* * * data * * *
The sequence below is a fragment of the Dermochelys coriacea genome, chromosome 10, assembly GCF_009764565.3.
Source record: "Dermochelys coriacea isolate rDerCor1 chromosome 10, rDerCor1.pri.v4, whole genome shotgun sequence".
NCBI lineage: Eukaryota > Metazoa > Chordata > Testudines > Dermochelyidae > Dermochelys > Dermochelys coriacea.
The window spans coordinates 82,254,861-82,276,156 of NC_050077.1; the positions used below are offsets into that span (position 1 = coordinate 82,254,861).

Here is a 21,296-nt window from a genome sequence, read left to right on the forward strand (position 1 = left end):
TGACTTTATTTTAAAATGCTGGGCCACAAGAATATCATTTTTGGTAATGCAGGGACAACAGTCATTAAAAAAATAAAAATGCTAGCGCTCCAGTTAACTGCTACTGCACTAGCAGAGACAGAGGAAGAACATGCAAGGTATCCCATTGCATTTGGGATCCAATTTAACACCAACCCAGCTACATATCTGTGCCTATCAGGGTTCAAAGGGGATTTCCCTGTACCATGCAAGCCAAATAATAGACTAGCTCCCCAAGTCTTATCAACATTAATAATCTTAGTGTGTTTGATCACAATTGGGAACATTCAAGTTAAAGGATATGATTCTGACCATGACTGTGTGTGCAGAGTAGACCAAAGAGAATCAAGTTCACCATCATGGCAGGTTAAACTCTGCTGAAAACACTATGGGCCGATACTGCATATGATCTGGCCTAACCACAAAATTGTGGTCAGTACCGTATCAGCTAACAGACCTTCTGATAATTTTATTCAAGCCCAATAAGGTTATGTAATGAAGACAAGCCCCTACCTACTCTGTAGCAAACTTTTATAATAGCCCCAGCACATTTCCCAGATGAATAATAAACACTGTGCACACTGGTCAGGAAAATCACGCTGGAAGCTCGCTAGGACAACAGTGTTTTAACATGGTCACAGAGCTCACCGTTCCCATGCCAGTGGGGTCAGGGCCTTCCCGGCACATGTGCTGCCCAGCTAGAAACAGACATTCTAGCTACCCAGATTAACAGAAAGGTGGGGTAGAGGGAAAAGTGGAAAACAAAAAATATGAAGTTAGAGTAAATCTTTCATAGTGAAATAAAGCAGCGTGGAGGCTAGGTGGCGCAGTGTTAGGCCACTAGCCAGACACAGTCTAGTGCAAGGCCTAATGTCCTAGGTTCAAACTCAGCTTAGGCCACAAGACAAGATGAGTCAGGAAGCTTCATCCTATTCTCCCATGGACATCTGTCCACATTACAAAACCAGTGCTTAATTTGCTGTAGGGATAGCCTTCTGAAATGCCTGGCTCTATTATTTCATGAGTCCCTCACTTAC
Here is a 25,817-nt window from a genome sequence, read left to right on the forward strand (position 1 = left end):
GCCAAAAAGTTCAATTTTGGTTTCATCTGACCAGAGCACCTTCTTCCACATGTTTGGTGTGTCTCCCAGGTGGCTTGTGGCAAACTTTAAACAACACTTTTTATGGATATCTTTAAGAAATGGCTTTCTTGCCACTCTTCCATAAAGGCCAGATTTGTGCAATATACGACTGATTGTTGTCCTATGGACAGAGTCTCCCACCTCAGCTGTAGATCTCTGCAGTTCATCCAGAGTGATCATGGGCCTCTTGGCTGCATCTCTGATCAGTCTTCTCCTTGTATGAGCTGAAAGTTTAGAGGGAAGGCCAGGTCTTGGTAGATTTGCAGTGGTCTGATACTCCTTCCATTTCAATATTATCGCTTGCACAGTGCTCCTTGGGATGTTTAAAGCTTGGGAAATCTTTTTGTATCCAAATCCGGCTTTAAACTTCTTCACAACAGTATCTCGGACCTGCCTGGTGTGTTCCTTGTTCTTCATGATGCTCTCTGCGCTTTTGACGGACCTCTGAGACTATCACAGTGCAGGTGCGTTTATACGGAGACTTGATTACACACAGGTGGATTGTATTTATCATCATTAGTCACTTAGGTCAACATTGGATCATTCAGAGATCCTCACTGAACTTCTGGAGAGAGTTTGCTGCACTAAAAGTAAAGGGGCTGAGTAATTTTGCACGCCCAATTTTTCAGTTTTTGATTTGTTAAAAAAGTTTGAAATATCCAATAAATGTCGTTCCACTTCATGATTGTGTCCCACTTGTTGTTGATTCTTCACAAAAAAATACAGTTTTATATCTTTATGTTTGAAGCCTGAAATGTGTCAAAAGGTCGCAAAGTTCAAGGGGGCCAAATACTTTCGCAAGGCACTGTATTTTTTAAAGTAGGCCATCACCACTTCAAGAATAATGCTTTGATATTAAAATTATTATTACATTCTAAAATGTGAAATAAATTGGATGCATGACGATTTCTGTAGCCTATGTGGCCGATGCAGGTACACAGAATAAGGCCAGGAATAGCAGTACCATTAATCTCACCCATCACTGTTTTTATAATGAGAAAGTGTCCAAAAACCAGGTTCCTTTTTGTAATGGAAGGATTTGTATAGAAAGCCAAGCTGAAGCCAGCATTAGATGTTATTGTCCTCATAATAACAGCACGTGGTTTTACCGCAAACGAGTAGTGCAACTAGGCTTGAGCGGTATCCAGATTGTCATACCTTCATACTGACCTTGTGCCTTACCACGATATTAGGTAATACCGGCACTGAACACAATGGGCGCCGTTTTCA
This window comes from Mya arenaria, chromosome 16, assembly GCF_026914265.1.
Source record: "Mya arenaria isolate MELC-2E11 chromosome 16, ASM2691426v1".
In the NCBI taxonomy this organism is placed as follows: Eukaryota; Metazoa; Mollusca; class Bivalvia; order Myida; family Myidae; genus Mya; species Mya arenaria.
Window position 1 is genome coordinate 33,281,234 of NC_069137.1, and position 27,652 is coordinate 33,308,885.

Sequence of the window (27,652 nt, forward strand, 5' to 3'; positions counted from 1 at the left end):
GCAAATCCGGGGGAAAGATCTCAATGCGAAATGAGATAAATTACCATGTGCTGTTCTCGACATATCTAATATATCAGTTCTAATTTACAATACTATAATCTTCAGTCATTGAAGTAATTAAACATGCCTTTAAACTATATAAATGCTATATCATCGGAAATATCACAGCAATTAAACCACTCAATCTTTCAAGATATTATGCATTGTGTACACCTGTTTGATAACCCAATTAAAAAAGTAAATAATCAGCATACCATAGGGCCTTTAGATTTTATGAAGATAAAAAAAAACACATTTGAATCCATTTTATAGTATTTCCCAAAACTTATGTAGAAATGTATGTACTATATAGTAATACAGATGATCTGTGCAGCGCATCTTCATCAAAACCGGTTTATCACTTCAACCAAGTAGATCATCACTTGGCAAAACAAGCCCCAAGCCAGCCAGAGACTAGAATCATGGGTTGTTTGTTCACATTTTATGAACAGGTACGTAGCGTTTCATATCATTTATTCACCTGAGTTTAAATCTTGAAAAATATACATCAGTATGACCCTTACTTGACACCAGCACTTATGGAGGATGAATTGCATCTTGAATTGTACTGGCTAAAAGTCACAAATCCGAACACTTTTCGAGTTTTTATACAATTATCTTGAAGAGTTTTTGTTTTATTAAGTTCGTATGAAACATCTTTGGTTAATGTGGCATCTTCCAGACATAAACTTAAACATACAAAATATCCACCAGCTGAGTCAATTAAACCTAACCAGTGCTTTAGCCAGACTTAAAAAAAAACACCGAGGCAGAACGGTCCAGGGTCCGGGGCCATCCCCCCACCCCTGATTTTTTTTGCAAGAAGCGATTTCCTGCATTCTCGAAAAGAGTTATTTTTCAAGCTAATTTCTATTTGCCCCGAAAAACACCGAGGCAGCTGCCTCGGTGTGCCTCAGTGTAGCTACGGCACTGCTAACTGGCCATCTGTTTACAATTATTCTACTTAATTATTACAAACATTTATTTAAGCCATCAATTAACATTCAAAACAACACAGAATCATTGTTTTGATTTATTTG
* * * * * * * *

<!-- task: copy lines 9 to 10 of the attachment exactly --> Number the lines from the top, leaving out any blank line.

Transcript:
This window comes from Mya arenaria, chromosome 16, assembly GCF_026914265.1.
Source record: "Mya arenaria isolate MELC-2E11 chromosome 16, ASM2691426v1".